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I am interested in social and environmental issues-Uchay Chima

One of the works on display
It would have been a terrible mistake some years back to work with medium such as fabric, iron strings, newspaper, foil, as well as charcoal as an artist in Nigeria. This has changed; art is revolving and gaining more appreciation. 

New techniques and styles are emerging everyday; more Nigerian artists are now free to experiment with other medium because they know the work will be appreciated and that they will smile to the bank. Uchay Joel Chima is one of those artists who struggled against all odds to breakout from the usual medium people are familiar with to create extraordinary works with materials which people will normally call common. His reason for working with this medium Chima said he chooses to work with materials anyone can relate to. “I want to create art that can be appreciated anywhere in the world.”  

His work focuses on social and environmental issues. “I am interested in social and environmental issues. When working on environmental issues, lots of things flood my mind. In an era where global upheaval, whether nature, economic or social are the issues of the day, I am of the view that humans have contributed to a large extent to the cause of environmental degradation, and it will also require the contribution of humans to fight these ills.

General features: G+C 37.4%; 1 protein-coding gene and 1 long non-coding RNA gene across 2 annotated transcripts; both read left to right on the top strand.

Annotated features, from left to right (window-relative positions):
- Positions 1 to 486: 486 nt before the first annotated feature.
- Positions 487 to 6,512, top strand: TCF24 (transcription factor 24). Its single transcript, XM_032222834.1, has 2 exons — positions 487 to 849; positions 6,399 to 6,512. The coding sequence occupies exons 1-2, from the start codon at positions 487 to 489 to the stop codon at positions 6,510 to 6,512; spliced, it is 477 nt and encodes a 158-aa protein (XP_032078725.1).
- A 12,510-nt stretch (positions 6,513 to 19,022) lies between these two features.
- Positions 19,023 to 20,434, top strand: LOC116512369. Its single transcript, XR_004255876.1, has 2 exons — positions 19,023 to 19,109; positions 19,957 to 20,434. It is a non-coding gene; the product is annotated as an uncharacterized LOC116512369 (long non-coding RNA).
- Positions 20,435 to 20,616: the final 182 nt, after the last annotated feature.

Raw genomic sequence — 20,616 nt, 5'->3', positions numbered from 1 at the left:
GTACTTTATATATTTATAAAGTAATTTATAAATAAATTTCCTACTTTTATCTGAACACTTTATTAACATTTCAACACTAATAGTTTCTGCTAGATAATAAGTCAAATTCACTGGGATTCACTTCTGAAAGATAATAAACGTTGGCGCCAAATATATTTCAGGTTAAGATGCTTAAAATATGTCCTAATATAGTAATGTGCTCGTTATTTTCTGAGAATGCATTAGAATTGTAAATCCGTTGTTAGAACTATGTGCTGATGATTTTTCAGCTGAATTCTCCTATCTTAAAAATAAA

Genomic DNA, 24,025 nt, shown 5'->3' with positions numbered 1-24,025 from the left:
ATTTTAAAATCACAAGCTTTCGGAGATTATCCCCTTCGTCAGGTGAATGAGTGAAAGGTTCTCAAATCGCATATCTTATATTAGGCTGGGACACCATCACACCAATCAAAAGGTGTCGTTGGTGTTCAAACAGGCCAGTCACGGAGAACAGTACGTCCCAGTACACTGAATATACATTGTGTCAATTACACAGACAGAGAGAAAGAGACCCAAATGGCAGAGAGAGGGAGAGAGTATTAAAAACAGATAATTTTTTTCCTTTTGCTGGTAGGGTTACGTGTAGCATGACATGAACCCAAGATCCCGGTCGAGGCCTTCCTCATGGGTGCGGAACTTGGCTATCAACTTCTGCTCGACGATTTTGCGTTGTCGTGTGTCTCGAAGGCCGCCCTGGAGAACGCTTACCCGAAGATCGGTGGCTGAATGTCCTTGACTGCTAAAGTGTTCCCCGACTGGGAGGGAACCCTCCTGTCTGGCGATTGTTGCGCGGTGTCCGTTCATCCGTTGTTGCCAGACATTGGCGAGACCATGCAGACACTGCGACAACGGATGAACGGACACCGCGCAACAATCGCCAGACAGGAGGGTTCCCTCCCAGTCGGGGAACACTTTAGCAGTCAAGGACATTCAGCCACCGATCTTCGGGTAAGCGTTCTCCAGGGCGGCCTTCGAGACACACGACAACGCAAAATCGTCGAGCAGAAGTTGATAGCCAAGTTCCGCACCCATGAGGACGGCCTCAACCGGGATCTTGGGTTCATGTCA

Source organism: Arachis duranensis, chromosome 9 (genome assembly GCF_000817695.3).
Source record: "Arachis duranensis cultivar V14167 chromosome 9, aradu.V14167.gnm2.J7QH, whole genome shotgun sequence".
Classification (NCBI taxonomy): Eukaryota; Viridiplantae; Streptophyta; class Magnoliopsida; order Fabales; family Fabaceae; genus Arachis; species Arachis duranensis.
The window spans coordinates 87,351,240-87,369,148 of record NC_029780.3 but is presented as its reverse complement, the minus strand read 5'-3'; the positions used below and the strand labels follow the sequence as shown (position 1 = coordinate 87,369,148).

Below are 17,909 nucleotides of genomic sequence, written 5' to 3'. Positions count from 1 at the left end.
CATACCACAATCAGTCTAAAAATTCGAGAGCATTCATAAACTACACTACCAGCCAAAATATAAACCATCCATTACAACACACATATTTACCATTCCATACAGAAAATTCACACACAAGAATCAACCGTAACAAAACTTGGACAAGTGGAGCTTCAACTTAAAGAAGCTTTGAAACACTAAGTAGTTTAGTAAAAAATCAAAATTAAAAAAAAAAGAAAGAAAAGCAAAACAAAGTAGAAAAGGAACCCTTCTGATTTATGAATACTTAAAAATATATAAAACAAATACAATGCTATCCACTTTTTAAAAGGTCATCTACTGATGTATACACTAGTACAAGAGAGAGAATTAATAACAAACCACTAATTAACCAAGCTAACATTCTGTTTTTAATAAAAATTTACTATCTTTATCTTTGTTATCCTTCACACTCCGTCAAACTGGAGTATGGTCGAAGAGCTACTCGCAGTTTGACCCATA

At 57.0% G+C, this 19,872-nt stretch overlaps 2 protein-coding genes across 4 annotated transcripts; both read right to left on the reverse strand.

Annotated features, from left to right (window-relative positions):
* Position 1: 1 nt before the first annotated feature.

In Chima’s ongoing solo art exhibition “Revisions” which opened on Friday, June 5th, at the SugarCube Building, Denver, United States of America (USA), over thirty works, featuring a selection of his recent mixed media works such as charcoal briquettes, newspaper scraps, and twine are still on view until August 28. 

During the open reception of the exhibition
Sharing his experience during the opening reception with Arts and Culture Place recently in Lagos, Chima described the opening as one of his best. “The hall was filled with people, it was a massive opening,” said the Institute of Management and Technology (IMT) graduate. 

The curator of the exhibition and African art historian, Janine Sytsma, described the transformation process represented in Chima’s work, where “devastation becomes the catalyst for reinvention.” Using materials from his Nigerian environment, Chima responds to various socio-political issues, from environmental disasters to social injustices. “Chima acknowledges a history of degradation in Nigeria and elsewhere, but refuses to allow that history to define the current reality,” explains Sytsma. “Instead, he imbues his work with a sense of beauty, hope, and promise.”

Chima has exhibited his work in prominent galleries in Nigeria, South Africa, the United States, and Canada. The exhibition is organised by the staff of the SugarCube Building with the curatorial assistance of Janine Sytsma.

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